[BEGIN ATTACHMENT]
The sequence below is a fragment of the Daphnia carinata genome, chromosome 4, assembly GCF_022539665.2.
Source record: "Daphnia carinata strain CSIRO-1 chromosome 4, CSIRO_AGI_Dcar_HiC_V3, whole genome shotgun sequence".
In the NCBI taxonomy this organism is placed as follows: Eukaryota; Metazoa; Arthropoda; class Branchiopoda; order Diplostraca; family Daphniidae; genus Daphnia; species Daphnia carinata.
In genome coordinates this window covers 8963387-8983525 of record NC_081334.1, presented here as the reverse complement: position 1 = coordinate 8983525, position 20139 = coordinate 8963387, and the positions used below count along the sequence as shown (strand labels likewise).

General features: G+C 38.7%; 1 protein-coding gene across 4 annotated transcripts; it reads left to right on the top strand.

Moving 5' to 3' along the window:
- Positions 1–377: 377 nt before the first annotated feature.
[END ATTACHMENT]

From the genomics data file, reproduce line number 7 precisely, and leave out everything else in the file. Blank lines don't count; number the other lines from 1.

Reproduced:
- Positions 1–377: 377 nt before the first annotated feature.